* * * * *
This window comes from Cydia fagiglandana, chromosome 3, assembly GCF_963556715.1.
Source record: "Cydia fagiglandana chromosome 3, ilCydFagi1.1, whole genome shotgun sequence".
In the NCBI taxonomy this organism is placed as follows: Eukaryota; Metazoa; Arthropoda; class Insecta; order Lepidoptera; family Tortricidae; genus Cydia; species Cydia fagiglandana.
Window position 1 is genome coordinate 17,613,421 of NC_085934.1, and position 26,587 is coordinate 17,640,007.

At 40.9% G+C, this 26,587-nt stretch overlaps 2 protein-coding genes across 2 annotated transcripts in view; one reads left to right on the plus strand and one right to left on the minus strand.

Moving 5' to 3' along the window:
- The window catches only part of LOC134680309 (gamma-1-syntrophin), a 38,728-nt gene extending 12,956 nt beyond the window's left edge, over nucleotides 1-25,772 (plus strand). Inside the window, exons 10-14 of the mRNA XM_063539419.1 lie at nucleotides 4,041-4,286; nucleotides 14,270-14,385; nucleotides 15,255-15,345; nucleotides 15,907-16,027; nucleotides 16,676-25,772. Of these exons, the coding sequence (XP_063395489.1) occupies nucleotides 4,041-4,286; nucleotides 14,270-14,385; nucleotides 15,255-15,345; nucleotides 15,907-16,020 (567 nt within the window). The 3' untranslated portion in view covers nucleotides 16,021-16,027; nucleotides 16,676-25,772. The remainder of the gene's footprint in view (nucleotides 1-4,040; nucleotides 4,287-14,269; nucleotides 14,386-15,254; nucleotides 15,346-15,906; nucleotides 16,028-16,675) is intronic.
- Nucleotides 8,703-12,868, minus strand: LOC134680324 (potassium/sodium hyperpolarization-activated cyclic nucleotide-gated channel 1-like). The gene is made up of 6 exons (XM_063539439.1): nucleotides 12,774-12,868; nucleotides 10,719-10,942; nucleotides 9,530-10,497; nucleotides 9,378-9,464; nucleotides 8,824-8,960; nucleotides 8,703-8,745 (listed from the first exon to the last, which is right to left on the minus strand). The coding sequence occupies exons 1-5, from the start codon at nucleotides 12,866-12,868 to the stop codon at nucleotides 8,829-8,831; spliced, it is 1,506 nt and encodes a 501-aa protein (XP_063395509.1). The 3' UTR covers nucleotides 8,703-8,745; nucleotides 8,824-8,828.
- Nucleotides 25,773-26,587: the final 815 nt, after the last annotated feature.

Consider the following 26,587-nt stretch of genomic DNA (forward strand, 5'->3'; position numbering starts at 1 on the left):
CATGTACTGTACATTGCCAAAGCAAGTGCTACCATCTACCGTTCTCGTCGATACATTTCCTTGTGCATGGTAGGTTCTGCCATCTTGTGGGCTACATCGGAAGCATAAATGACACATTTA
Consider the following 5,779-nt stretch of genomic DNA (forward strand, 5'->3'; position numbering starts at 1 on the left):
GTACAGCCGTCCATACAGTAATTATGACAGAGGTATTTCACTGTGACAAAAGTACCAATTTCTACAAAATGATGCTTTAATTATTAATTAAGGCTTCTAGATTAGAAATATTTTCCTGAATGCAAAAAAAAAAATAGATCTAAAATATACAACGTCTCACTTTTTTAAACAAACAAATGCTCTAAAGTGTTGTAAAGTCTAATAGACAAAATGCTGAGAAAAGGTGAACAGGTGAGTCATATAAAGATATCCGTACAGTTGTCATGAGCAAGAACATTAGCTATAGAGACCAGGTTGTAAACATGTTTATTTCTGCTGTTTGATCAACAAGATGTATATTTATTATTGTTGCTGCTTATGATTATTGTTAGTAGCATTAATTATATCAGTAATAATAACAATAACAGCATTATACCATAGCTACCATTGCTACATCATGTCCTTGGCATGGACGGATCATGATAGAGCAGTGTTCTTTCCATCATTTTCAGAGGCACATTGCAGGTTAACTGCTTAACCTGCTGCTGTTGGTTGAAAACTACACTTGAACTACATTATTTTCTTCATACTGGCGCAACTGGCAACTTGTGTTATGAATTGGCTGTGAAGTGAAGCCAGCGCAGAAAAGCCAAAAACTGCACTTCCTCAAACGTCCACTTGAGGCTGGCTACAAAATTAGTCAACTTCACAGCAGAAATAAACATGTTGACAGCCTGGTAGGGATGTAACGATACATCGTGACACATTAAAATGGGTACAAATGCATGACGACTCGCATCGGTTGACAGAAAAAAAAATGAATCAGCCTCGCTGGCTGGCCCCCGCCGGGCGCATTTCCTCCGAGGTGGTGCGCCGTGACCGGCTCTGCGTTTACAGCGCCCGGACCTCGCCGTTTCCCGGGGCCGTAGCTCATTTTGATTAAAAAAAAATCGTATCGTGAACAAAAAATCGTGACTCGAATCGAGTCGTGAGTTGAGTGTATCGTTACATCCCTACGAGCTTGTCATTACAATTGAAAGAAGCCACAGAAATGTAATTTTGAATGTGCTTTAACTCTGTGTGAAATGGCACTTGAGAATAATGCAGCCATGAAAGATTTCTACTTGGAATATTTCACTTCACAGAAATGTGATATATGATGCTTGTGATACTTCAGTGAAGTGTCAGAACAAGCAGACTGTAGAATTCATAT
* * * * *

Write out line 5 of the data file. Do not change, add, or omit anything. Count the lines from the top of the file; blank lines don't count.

At 40.9% G+C, this 26,587-nt stretch overlaps 2 protein-coding genes across 2 annotated transcripts in view; one reads left to right on the plus strand and one right to left on the minus strand.